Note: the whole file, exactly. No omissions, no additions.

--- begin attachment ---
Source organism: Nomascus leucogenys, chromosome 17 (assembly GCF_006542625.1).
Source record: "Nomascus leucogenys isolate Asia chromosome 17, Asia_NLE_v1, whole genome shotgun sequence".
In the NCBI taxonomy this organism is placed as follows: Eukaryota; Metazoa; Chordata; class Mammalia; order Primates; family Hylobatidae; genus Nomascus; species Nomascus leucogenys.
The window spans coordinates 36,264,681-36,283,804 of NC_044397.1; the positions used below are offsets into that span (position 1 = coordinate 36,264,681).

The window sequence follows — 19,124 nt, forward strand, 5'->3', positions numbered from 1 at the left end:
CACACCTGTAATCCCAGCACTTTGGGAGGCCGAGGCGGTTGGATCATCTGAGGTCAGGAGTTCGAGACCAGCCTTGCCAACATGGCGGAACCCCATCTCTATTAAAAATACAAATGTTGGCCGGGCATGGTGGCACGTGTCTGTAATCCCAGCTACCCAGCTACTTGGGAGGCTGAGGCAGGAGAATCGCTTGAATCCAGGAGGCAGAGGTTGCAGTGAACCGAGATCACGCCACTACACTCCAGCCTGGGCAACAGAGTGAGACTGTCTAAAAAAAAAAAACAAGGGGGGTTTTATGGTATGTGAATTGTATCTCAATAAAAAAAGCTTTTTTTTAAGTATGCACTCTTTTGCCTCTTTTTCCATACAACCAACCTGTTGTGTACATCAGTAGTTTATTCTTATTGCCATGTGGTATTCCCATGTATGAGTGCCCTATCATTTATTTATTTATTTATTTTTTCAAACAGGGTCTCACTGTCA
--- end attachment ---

Source organism: Nomascus leucogenys, chromosome 17 (assembly GCF_006542625.1).
Source record: "Nomascus leucogenys isolate Asia chromosome 17, Asia_NLE_v1, whole genome shotgun sequence".
In the NCBI taxonomy this organism is placed as follows: Eukaryota; Metazoa; Chordata; class Mammalia; order Primates; family Hylobatidae; genus Nomascus; species Nomascus leucogenys.
The window spans coordinates 36,264,681-36,283,804 of NC_044397.1; the positions used below are offsets into that span (position 1 = coordinate 36,264,681).

The window sequence follows — 19,124 nt, forward strand, 5'->3', positions numbered from 1 at the left end:
CACACCTGTAATCCCAGCACTTTGGGAGGCCGAGGCGGTTGGATCATCTGAGGTCAGGAGTTCGAGACCAGCCTTGCCAACATGGCGGAACCCCATCTCTATTAAAAATACAAATGTTGGCCGGGCATGGTGGCACGTGTCTGTAATCCCAGCTACCCAGCTACTTGGGAGGCTGAGGCAGGAGAATCGCTTGAATCCAGGAGGCAGAGGTTGCAGTGAACCGAGATCACGCCACTACACTCCAGCCTGGGCAACAGAGTGAGACTGTCTAAAAAAAAAAAACAAGGGGGGTTTTATGGTATGTGAATTGTATCTCAATAAAAAAAGCTTTTTTTTAAGTATGCACTCTTTTGCCTCTTTTTCCATACAACCAACCTGTTGTGTACATCAGTAGTTTATTCTTATTGCCATGTGGTATTCCCATGTATGAGTGCCCTATCATTTATTTATTTATTTATTTTTTCAAACAGGGTCTCACTGTCA